Disinfect and wash hands


Judith Nissen, who is a consultant, was also one of the driving forces behind the study. She emphasises that it is no coincidence that the researchers have chosen to study OCD.

"The disorder is particularly interesting to study in relation to the COVID-19 pandemic, because OCD is a disorder with many different clinical expressions, including not least health anxiety, fear of bacteria and dirt, and excessive hand washing/use of disinfection. It's therefore important to examine how such a significant crisis can affect the expression, frequency and progression of the disorder," she explains.

The children and young people who in the questionnaire had described thoughts and anxiety over how something serious could happen, e.g. that they themselves could become ill or lose family members, experienced the most significant worsening of their OCD symptoms. In particular, children who had begun suffering from OCD at an early age experienced the most pronounced worsening.

"For children who are already anxious about loss, the daily descriptions in the media of illness and death and recommendations about isolation and focus on infection can exacerbate these anxious thoughts, perhaps also especially for the youngest children, who may have greater difficulty understanding the significance of the infection, but who are also very dependent on parents and grandparents and thus are most vulnerable to loss," says Judith Nissen.

On the other hand, there is no correlation with anxiety about infection and impulsive hand washing. The study thus indicates that children and young people with OCD may be vulnerable in relation to a crisis such as COVID-19, where anxiety about something serious happening - including the loss of close relatives - characterises a particularly vulnerable group.

"This may be related to both the direct threat of the infection and to the consequences of having to maintain social distancing, social isolation and the significant level of focus on hygiene. The crisis is not over yet, and it's therefore very important that we continue to focus on vulnerable children and young people in the future," says Judith Nissen.

Source:

Aarhus University

Journal reference:

Nissen, J.B., et al. (2020) The immediate effect of COVID-19 pandemic on children and adolescents with obsessive compulsive disorder. BMC Psychiatry. doi.org/10.1186/s12888-020-02905-5.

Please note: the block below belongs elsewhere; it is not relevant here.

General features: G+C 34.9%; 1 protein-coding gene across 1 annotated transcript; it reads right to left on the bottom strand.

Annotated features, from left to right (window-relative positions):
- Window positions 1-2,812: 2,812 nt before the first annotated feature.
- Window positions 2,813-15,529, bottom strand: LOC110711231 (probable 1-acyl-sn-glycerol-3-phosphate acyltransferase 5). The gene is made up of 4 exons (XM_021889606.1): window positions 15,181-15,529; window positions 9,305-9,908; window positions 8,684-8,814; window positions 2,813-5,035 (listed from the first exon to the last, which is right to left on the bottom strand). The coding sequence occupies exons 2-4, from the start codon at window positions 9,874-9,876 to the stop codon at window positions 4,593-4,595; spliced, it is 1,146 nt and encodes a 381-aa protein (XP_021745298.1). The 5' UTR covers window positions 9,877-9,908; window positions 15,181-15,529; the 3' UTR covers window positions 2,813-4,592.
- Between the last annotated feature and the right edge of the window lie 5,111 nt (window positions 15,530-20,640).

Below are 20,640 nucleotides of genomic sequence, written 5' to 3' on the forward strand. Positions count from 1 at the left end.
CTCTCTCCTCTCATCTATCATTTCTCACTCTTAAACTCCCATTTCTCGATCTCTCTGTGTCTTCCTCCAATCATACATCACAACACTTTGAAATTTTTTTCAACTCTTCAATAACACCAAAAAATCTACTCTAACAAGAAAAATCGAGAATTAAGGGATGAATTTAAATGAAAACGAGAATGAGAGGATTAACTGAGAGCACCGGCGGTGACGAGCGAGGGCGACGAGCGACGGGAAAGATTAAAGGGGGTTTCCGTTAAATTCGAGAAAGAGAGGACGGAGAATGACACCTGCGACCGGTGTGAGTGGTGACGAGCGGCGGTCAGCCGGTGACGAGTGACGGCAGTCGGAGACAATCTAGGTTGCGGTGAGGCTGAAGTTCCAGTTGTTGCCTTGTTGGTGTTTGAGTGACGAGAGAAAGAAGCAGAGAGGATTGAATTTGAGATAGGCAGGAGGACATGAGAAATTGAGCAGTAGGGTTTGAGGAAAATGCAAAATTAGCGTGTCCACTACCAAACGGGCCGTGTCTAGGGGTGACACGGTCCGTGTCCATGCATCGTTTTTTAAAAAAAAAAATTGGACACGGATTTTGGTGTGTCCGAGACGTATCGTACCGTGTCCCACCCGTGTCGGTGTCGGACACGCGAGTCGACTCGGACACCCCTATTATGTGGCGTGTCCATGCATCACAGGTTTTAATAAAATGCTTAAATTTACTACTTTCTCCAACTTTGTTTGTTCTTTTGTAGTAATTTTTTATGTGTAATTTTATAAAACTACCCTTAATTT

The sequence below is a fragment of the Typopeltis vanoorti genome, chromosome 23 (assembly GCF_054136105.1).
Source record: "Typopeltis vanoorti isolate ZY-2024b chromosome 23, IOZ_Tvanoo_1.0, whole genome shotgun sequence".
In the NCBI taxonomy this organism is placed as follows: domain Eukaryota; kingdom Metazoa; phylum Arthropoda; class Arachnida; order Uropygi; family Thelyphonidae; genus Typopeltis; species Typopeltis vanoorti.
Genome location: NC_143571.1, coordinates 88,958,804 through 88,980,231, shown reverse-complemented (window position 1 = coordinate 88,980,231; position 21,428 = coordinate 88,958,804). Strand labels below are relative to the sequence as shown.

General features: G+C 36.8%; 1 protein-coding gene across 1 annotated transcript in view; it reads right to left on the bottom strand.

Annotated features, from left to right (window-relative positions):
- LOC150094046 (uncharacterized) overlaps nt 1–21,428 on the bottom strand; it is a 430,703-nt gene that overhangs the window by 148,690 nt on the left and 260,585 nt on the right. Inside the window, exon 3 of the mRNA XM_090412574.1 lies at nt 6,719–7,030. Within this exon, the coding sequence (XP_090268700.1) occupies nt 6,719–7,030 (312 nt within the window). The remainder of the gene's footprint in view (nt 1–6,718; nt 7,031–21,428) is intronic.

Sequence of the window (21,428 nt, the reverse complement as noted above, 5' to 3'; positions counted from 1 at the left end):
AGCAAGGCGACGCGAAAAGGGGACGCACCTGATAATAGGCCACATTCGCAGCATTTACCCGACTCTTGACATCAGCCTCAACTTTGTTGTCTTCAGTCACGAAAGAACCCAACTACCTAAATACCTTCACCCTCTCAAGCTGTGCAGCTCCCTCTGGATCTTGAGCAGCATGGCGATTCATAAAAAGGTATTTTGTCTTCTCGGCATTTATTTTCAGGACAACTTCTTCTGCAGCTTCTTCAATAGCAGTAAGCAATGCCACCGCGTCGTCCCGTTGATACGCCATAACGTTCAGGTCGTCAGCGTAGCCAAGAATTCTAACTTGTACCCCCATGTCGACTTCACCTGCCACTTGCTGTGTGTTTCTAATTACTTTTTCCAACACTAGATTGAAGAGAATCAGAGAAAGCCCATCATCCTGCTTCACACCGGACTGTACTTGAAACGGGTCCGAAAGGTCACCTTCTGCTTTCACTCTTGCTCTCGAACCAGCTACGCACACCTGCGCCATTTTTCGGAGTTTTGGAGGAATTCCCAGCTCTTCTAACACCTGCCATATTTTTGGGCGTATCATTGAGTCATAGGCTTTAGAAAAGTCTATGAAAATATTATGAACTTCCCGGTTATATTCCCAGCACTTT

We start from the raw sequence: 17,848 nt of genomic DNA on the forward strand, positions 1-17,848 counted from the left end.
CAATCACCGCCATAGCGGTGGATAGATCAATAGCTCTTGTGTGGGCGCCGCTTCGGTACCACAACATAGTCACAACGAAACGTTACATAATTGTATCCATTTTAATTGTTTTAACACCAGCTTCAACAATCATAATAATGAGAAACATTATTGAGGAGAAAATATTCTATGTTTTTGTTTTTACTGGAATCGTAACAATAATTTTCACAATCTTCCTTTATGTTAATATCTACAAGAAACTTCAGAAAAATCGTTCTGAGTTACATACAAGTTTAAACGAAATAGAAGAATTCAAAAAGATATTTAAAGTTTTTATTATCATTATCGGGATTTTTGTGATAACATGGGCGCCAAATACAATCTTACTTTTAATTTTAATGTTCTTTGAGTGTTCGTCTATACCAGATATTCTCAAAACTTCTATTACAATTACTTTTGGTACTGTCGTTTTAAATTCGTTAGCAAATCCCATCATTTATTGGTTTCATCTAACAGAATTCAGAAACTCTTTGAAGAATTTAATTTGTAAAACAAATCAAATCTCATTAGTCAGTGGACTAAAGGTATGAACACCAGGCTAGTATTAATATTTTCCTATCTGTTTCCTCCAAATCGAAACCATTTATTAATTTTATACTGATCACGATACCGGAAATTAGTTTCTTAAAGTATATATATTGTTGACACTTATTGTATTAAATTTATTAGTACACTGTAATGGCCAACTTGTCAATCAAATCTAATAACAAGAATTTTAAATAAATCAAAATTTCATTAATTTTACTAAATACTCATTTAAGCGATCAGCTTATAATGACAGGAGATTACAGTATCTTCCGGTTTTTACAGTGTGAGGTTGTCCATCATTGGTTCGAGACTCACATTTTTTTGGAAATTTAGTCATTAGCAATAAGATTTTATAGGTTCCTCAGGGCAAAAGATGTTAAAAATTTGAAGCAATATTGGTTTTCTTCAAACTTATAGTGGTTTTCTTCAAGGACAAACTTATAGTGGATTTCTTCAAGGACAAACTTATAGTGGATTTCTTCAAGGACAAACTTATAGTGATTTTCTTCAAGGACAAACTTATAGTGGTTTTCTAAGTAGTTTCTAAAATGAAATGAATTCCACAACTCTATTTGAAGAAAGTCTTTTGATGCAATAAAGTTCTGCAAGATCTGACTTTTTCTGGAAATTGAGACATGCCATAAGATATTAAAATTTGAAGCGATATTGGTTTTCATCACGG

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Fibromyalgia during COVID-19, anxiety and pain

11/30/20


https://www.news-medical.net/news/20201 ... -pain.aspx


Early research on the impact of the COVID-19 pandemic found persistent related anxiety in the general population. Researchers in the UK hypothesized that this anxiety would be associated with increased pain in chronic pain patients diagnosed with fibromyalgia (FM).

Fibromyalgia affects around 2% of the world’s population. A recent literature review showed the frequency of fibromyalgia in the general population was between 0.2 and 6.6%. It’s often reported as higher in women, at a ratio of three to one.

Fibromyalgia requires long term care and support. Anxiety and pain are associated with fibromyalgia and have increased with the stresses of the ongoing pandemic.

Researchers led by first author A Y Kharko from the Faculty of Health, the University of Plymouth, and others from School of Psychology, Cardiff University and Faculty of Life & Health Sciences, Aston University, have released the findings of their study on patients with fibromyalgia on the preprint server medRxiv*. Their study is titled, “The Anxiety and Pain of Fibromyalgia Patients during the COVID-19 Pandemic”.

Background

Severe acute respiratory syndrome coronavirus 2 (SARS-CoV-2), the causative agent of coronavirus disease 19 (COVID-19), has infected over 63.18 million people worldwide and claimed over 1.46 million lives.

The COVID-19 pandemic has given rise to a vast population suffering from anxiety and related problems. The team of researchers hypothesized that those with fibromyalgia could have aggravated pain-related symptoms owing to the increased anxiety during this pandemic.

Pandemic related restrictions and anxiety

The SARS-CoV-2 is a highly infectious virus that spreads rapidly between humans. To prevent the spread of the virus, many countries implemented lockdowns once the pandemic was declared. This restricted movements of the citizens and prevented gatherings. These impositions were public health measures deemed necessary to reduce the burden on the healthcare system with a rising number of cases. With time, these restrictions, however, started having consequences on the mental health of the populations.

The authors wrote, “While the momentous impact of these changes has been widely posited, the negative impact of individual lived experiences on mental and physical wellbeing remains to be fully characterized.” As many as 55 percent have demonstrated high anxiety levels, an earlier study from the United Kingdom has shown.

Fibromyalgia and anxiety

Fibromyalgia is a chronic pain condition that is typically characterized by:

Chronic musculoskeletal pain
Fatigue
Sleep problems and nonrestorative sleep
Several other problems, including anxiety disorders

Studies have shown that generalized anxiety disorders are seen in around 30 percent of people living with fibromyalgia. In 60 percent of fibromyalgia sufferers, there are symptoms of anxiety, the authors write. Anxiety is related to an increase in pain symptoms in these patients, the team writes.